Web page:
After all of these months of waiting, it turns out that the iPhone X is actually the newly revitalised "iPhone 8" that we've been clamoring for 'til now.
So what, then, is the actual iPhone 8? Well, it certainly looks a lot like an iPhone 7, at least from the front. But the glass backing shows one new wrinkle, and it's joined by others that might not be obvious to the naked eye. The iPhone 8 packs perks, as every new iPhone does. That's no great surprise.
But if you just bought the iPhone 7 within the last year and you're still pretty happy with Apple's last standard flagship, do you really need to make the yearly leap again? Here's what we recommend so far, based on the specs and our iPhone 8 hands-on.
iPhone 8 vs iPhone 7: specs
Design: Glass is back
Remember the slick glass backing of the iPhone 4 and iPhone 4s? Yeah, we loved that – and now it's back and looking mighty fine here.
For the most part, the overall iPhone 7 look hasn't changed here. From the front it's identical. From the sides, about the same. But that glass backing is certainly alluring, whether it's in silver, gold, or space grey. The iPhone 8 is a hair thicker because of the glass, but it should still fit your old accessories.
So, while it's not quite the dramatic shift that we're seeing with the iPhone X, it is undoubtedly a bigger boost to refinement than we've seen in any of the other post-iPhone 6 riffs on this theme.
Screen: No big shifts
Owners of both the iPhone 7 and 8 might feel some serious screen envy when the iPhone X comes out in November, thanks to its all-face, 5.8in OLED screen. Add in HDR video support and impeccable contrast, and it should be one of the best displays found on a phone today.
But what about the iPhone 8? Unfortunately, Apple hasn't made any major strides with this one. It's still a 4.7in LCD panel, and frustratingly, it's still at 750p resolution. That's hardly terrible, and in real-world use it's solidly crisp – but any other flagship phone on the market today hits a bare minimum of 1080p, and you can see a bit of fuzziness when put head to head with those handsets.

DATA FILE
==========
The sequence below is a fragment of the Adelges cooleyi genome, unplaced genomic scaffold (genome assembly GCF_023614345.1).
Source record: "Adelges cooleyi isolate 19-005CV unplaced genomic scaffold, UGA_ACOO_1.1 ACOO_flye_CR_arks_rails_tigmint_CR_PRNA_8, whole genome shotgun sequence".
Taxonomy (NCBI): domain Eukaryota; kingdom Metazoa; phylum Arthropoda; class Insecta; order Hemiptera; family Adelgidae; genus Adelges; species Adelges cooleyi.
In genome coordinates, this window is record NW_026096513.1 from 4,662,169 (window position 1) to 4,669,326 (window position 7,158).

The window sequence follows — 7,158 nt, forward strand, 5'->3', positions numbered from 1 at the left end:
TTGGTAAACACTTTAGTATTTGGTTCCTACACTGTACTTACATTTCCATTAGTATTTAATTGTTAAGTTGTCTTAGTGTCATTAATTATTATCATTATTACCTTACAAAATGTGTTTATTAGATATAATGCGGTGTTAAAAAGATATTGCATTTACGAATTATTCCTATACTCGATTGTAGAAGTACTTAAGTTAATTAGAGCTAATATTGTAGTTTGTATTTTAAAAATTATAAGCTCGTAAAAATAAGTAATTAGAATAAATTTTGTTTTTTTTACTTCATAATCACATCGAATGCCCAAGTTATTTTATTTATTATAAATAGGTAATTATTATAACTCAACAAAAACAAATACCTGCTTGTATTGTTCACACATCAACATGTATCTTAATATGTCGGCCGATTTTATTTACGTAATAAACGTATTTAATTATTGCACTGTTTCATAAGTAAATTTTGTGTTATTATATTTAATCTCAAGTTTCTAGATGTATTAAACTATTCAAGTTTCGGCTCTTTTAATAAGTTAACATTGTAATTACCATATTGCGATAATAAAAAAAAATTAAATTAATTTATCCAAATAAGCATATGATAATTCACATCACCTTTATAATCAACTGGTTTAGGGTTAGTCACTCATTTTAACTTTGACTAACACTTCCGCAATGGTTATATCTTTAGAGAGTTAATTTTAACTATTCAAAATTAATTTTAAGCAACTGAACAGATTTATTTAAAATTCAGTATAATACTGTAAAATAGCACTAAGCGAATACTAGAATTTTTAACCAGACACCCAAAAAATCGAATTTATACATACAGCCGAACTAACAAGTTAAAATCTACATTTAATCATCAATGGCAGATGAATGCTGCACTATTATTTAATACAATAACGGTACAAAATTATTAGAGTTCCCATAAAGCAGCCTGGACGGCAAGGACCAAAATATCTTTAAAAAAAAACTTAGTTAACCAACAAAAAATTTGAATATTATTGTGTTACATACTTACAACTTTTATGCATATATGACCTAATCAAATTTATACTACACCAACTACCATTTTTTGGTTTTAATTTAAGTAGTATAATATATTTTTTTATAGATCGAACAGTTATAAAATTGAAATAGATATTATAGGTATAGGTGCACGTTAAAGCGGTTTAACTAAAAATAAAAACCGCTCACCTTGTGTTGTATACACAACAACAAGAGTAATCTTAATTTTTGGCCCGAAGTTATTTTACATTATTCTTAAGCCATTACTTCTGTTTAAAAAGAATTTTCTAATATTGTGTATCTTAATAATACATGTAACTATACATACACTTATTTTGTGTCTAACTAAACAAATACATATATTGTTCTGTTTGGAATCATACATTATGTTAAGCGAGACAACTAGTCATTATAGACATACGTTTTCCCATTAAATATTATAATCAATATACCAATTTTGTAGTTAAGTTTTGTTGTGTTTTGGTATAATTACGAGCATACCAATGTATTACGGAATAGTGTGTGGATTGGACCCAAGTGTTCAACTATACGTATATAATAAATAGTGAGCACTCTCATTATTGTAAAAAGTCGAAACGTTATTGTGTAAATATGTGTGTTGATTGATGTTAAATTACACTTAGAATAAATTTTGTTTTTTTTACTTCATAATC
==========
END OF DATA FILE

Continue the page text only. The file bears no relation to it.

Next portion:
The iPhone 8 screen does get the True Tone technology from Apple's recent iPads, which adapts the colours to your ambient lighting – that'll be a nice boost. It promises better contrast and a wider colour gamut, too, but not true HDR support. Overall, these are small benefits, and the end result should still be a pretty good phone screen – but not a truly great one.
Camera: Sharp and stable
Although overshadowed by the iPhone 7 Plus and its dual-camera array, the regular iPhone 7 had a really good smartphone shooter. Not one of the absolute best on the market, but certainly one that turned out reliably strong everyday shots.
The iPhone 8 camera gets a few solid enhancements over the 7. Apple didn't go into too much detail over exactly what's changed, but it says that the 12-megapixel camera has a larger and faster sensor, a new colour filter, and "deeper pixels". Hey, deeper sounds better. More specifically, it claims the iPhone 8 will gather 83% more light than the 7.
We haven't used the iPhone 8 in the real world yet, and as such, we can't really speak to how it compares to the iPhone 7. Every new iPhone turns out better shots than the last one, at least to some degree, so we're sure it'll pack improvements. Enough to buy a new phone for? Well, maybe not – the iPhone 8 Plus and iPhone X are better upgrade contenders on that front, if you're starting from the iPhone 7.